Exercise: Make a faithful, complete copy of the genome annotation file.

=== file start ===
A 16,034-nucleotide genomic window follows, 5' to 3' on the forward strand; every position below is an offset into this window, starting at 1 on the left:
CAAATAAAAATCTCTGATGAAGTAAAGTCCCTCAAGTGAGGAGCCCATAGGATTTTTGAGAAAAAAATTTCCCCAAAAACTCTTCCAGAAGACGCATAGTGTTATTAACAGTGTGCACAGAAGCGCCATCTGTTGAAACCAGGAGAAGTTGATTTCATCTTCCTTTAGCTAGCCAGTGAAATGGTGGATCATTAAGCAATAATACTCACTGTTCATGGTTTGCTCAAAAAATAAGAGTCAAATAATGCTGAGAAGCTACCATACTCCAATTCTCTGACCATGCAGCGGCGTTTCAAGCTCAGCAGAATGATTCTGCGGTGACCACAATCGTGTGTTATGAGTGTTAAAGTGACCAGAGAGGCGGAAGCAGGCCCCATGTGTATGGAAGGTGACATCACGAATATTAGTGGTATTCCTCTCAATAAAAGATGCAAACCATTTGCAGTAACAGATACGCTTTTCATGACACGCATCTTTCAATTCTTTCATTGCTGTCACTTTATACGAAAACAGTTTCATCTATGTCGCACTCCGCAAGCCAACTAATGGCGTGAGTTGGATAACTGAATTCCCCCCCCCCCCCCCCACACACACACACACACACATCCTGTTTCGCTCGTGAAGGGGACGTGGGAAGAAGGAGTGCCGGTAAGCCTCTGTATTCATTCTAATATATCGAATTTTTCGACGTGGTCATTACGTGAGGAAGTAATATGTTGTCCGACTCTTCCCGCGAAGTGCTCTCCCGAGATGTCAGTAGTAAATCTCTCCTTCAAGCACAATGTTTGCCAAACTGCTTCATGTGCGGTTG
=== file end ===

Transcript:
A 16,034-nucleotide genomic window follows, 5' to 3' on the forward strand; every position below is an offset into this window, starting at 1 on the left:
CAAATAAAAATCTCTGATGAAGTAAAGTCCCTCAAGTGAGGAGCCCATAGGATTTTTGAGAAAAAAATTTCCCCAAAAACTCTTCCAGAAGACGCATAGTGTTATTAACAGTGTGCACAGAAGCGCCATCTGTTGAAACCAGGAGAAGTTGATTTCATCTTCCTTTAGCTAGCCAGTGAAATGGTGGATCATTAAGCAATAATACTCACTGTTCATGGTTTGCTCAAAAAATAAGAGTCAAATAATGCTGAGAAGCTACCATACTCCAATTCTCTGACCATGCAGCGGCGTTTCAAGCTCAGCAGAATGATTCTGCGGTGACCACAATCGTGTGTTATGAGTGTTAAAGTGACCAGAGAGGCGGAAGCAGGCCCCATGTGTATGGAAGGTGACATCACGAATATTAGTGGTATTCCTCTCAATAAAAGATGCAAACCATTTGCAGTAACAGATACGCTTTTCATGACACGCATCTTTCAATTCTTTCATTGCTGTCACTTTATACGAAAACAGTTTCATCTATGTCGCACTCCGCAAGCCAACTAATGGCGTGAGTTGGATAACTGAATTCCCCCCCCCCCCCCCCACACACACACACACACACATCCTGTTTCGCTCGTGAAGGGGACGTGGGAAGAAGGAGTGCCGGTAAGCCTCTGTATTCATTCTAATATATCGAATTTTTCGACGTGGTCATTACGTGAGGAAGTAATATGTTGTCCGACTCTTCCCGCGAAGTGCTCTCCCGAGATGTCAGTAGTAAATCTCTCCTTCAAGCACAATGTTTGCCAAACTGCTTCATGTGCGGTTG